selected by Robert Flynt
This pinhole re-photograph of an ancient ziggurat was taken from a New York Times article about historic sites that might be destroyed during the Iraqi invasion. The newspaper reproduction itself got torn. It recalled images of the Tower of Babel and the Twin Towers and the loss and confusion associated with them. The low resolution of the pinhole photograph perhaps further emphasizes a sense of the fragility of the physical world.
Robert Flynt writes: As has been variously noted, all photographs in some way speak to death: the proverbial decisive moment is irretrievably lost – so is the indecisive one, the ambiguous, the ambivalent (if it ever even existed as a singular moment). For me, Barbara Ess’ work is thoroughly and movingly in the latter camp(s). She at once invokes and deflates sentimental notions of memory – its deceiving seductions of nostalgia. Her images celebrate and critique the ominous power of the half-remembered dream image, the snapshot found in the back of a drawer. Foresight? Evidence? Aftermath? Neither windows nor mirrors: only a camera sees this way – but these images feel like scrapings from the encrusted walls of the retina.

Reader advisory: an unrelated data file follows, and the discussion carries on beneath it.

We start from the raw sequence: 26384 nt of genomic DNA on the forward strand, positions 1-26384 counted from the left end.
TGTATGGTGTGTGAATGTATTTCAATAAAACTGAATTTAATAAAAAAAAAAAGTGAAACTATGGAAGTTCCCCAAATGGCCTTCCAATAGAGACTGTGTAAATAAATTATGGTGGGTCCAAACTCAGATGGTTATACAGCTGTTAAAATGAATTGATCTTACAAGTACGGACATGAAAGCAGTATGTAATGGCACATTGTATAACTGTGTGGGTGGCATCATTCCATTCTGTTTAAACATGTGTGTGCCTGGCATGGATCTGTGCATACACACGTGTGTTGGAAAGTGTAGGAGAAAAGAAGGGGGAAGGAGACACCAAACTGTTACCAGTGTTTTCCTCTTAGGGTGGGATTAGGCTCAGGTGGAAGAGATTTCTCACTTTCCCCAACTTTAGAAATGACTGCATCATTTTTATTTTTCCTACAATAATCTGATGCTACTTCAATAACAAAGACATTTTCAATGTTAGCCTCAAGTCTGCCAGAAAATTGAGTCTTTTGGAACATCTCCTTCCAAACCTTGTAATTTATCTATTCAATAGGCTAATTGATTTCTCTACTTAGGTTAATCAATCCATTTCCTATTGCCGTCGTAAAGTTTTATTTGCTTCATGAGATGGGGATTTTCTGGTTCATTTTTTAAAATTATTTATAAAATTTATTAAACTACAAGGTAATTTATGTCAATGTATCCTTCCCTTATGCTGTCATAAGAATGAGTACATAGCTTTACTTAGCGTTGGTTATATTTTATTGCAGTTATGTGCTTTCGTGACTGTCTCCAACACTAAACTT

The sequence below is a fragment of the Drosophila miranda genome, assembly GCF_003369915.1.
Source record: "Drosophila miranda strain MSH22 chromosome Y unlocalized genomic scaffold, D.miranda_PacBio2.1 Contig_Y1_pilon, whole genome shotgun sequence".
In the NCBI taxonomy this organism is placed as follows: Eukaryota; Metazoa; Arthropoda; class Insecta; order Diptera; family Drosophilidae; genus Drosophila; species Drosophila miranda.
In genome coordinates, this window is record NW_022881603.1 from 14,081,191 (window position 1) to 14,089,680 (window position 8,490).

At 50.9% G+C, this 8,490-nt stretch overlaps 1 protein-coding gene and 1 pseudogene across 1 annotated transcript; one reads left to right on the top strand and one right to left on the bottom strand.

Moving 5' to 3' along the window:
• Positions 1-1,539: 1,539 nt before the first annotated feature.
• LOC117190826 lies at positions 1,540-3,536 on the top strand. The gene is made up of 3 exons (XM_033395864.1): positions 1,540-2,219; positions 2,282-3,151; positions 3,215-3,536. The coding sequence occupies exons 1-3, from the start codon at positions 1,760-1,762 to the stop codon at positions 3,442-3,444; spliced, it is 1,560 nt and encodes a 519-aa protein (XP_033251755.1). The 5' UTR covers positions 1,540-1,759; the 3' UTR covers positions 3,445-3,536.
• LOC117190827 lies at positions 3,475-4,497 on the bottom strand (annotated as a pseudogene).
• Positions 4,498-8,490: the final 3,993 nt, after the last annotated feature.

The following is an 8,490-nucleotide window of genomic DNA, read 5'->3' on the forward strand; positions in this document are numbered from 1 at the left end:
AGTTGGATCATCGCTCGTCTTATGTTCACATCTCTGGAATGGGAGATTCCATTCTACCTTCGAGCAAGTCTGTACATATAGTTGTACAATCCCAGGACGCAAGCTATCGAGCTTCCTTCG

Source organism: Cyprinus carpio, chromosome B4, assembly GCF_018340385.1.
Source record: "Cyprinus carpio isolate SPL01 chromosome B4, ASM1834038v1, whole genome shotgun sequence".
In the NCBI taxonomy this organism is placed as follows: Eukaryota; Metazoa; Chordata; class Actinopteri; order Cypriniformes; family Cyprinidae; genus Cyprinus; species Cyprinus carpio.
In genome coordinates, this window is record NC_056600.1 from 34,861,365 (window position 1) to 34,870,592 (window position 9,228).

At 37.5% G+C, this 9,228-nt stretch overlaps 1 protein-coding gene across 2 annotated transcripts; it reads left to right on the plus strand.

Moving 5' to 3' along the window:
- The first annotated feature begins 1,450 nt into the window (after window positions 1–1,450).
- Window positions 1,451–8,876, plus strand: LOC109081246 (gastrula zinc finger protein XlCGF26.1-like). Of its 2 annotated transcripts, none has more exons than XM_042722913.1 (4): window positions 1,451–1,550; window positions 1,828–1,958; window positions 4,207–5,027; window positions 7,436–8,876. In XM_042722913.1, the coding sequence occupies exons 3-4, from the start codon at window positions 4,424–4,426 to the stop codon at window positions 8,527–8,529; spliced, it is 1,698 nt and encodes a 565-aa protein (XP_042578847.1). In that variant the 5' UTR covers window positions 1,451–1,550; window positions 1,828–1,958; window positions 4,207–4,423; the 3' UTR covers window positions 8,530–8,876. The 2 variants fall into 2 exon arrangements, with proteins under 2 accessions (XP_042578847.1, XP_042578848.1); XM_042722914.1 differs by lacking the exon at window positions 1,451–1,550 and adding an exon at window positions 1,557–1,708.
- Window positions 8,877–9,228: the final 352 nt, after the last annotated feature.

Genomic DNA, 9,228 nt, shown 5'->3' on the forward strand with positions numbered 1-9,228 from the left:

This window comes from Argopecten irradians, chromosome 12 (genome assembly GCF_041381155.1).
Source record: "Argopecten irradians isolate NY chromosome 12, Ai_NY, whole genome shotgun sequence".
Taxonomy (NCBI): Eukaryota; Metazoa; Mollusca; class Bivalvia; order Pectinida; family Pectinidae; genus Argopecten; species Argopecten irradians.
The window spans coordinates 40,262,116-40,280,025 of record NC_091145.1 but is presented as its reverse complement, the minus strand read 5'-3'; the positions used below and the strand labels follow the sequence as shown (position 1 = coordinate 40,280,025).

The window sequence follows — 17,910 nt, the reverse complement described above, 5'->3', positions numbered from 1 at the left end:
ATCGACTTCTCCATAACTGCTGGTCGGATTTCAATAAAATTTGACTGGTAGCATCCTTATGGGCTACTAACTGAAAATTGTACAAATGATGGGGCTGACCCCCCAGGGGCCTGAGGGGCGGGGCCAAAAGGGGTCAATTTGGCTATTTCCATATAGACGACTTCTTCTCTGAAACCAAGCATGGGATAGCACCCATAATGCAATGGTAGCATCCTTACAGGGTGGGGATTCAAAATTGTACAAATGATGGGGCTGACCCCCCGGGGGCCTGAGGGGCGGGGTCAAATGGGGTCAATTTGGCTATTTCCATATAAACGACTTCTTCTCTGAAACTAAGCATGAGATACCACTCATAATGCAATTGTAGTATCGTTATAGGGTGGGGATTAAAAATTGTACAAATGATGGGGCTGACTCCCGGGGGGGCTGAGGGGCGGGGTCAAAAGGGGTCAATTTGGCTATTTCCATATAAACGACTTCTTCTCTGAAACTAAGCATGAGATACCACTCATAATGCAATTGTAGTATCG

Born in Brooklyn, NY, Barbara Ess studied English and Philosophy at the University of Michigan, before attending Film school in London, where she began making experimental films. Upon her return to NY she became involved with music, performance, and making artists’ books and photographs. Over the last twenty years there have been numerous exhibitions of her work throughout the United States and Europe, as well as Japan and Australia including solo shows at the High Museum of Art, Atlanta, GA; Curt Marcus Gallery, NYC; CEPA Gallery, Buffalo, NY; the New Museum of Contemporary Art, NYC; and Faggionato Fine Arts, London, England. Her work has been the subject of cover stories in Artforum and Art in America magazines, and her book, I Am Not This Body, published by Aperture in 2001, was selected as one of the ten top photography books of the year by the Village Voice. Her work is in collections at the Art Institute of Chicago, the Whitney Museum, the San Francisco Museum of Modern Art, and the Pompidou Center/ Musee d’Art Moderne, Paris. Ess currently teaches photography at Bard College.